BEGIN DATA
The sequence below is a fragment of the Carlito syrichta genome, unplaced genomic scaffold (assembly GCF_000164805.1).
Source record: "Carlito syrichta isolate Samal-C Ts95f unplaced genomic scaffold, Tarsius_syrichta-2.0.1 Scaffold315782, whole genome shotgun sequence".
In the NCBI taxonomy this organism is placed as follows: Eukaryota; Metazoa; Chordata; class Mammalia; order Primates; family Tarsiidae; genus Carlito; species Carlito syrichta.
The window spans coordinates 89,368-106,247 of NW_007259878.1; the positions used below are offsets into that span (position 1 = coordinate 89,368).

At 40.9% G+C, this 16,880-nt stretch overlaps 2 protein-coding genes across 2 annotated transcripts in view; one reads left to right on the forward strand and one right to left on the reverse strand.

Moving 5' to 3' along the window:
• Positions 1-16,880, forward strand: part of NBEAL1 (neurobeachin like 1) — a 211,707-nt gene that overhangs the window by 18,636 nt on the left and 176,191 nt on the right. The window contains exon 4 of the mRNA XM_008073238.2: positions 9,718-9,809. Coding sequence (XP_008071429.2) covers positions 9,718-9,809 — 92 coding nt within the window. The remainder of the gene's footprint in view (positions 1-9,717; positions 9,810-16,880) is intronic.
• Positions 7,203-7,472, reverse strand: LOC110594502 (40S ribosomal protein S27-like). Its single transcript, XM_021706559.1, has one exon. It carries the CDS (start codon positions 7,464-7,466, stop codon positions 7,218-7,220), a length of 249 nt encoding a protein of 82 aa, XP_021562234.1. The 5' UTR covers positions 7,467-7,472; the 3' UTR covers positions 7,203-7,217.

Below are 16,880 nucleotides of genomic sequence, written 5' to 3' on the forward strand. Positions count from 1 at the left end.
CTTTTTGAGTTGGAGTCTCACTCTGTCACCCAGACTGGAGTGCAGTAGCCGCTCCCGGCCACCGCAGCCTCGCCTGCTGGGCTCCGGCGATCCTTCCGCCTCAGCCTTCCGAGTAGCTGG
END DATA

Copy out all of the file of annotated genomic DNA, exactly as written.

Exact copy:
The sequence below is a fragment of the Carlito syrichta genome, unplaced genomic scaffold (assembly GCF_000164805.1).
Source record: "Carlito syrichta isolate Samal-C Ts95f unplaced genomic scaffold, Tarsius_syrichta-2.0.1 Scaffold315782, whole genome shotgun sequence".
In the NCBI taxonomy this organism is placed as follows: Eukaryota; Metazoa; Chordata; class Mammalia; order Primates; family Tarsiidae; genus Carlito; species Carlito syrichta.
The window spans coordinates 89,368-106,247 of NW_007259878.1; the positions used below are offsets into that span (position 1 = coordinate 89,368).

At 40.9% G+C, this 16,880-nt stretch overlaps 2 protein-coding genes across 2 annotated transcripts in view; one reads left to right on the forward strand and one right to left on the reverse strand.

Moving 5' to 3' along the window:
• Positions 1-16,880, forward strand: part of NBEAL1 (neurobeachin like 1) — a 211,707-nt gene that overhangs the window by 18,636 nt on the left and 176,191 nt on the right. The window contains exon 4 of the mRNA XM_008073238.2: positions 9,718-9,809. Coding sequence (XP_008071429.2) covers positions 9,718-9,809 — 92 coding nt within the window. The remainder of the gene's footprint in view (positions 1-9,717; positions 9,810-16,880) is intronic.
• Positions 7,203-7,472, reverse strand: LOC110594502 (40S ribosomal protein S27-like). Its single transcript, XM_021706559.1, has one exon. It carries the CDS (start codon positions 7,464-7,466, stop codon positions 7,218-7,220), a length of 249 nt encoding a protein of 82 aa, XP_021562234.1. The 5' UTR covers positions 7,467-7,472; the 3' UTR covers positions 7,203-7,217.

Below are 16,880 nucleotides of genomic sequence, written 5' to 3' on the forward strand. Positions count from 1 at the left end.
CTTTTTGAGTTGGAGTCTCACTCTGTCACCCAGACTGGAGTGCAGTAGCCGCTCCCGGCCACCGCAGCCTCGCCTGCTGGGCTCCGGCGATCCTTCCGCCTCAGCCTTCCGAGTAGCTGG